Global Financial Data has introduced commodity indices which have the longest histories available anywhere as part of its family of GFD Indices. These commodity indices begin in the year 1000 and are current through 2016. The data are monthly and are updated on an ongoing basis.
The GFD Commodity Indices include a composite index, three commodity indices and eight commodity sub-indices. The Composite Index is broken down into three categories, energy, agriculturals and industrials. There are no sub-indices for energy, but there are five sub-indices for agriculturals (beverages, soft foods, grains, livestock and oils and meal) and three sub-indices for industrials (non-food agriculturals, base metals and precious metals).
The energy index begins in 1252, beverages in 1287, softs in 1209, grains in 1000, livestock in 1209, oils and meal in 1306, non-food agriculturals in 1248, base metals in 1268 and precious metals in 1000. Every index has at least 700 years of history.
For the agricultural indices, beverages include beer, cocoa, coffee, milk and tea; the soft foods include butter, cheese, eggs, potatoes and sugar; the grains include barley, corn, hay, oats, rice and wheat; livestock includes, hogs, cattle and lambs; the oils and meal include corn oil, cottonseed oil, cottonseed meal, flaxseed, lard, oatmeal, palm oil, soybean meal, soybean oil, soybeans and tallow. For the industrial indices, base metals include aluminum, copper, iron, lead, nickel, steel, tin and zinc; the non-food agriculturals include cotton, rubber, tobacco, wood and wool; and the precious metals include gold, palladium, platinum and silver. The energy index includes coal, coal gas, firewood, natural gas and oil (which includes lamp oil, whale oil and petroleum).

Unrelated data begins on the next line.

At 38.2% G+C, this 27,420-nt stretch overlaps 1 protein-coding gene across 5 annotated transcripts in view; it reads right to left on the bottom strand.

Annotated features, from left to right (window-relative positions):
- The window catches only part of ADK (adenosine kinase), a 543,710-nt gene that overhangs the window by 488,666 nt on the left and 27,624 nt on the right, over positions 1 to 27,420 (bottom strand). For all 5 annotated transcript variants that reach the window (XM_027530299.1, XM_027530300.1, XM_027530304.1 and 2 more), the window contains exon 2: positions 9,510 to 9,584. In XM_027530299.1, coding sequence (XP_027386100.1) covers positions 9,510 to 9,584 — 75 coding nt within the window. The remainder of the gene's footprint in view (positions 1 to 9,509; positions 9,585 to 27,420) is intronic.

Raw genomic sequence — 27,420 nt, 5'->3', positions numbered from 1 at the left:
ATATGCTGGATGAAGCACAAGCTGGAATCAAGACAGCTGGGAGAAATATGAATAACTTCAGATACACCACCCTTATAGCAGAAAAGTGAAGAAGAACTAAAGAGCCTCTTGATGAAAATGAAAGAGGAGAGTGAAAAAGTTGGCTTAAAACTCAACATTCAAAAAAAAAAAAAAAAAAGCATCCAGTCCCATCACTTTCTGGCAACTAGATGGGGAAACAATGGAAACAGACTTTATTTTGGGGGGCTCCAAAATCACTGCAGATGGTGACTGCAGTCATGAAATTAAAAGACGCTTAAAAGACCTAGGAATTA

Data are taken from the United States and England. Annual data from England use historical series calculated by Gregory Clark in “The Price History of English Agriculture, 1209-1914.” British data is used until the 1700s when data from the United States becomes available. Most U.S. data before 1861 comes from Arthur H. Cole, Commodity Prices in the United States, 1700-1861, Cambridge: Harvard University Press, 1938. Series from the 1900s and 2000s use government and traded spot prices data.
The underlying commodities have for each series have changed over time. Whenever a new commodity source was introduced, we chain-linked different series to provide a continuous set of data for the underlying commodity. Composites were created for iron (beginning in 1268), steel (1720), coffee (1708), milk (1287), tea (1673), coal (1259), oil (1272), butter (1261), potatoes (1724), sugar (1265), barley (1209), corn (1756), hay (1258), oats (1209), rice (1000), wheat (1209), hogs (1732), cattle (1209), lambs (1874), cotton (1749), tobacco (1618), wood (1443), wool (1248) and lard (1797).
Commodities are weighted based upon the amount of trade and consumption of each component. No exact data are available for the amount traded and consumed before the 1900s, so the weights have been estimated.
The GFD Commodity Indices are available to subscribers to the GFD Indices, which include hundreds of proprietary series calculated for commodities, stocks and bonds. To get more information on these indices, or if you would like a list of the indices and the companies that have been added, call today to speak to one of our sales representatives at 877-DATA-999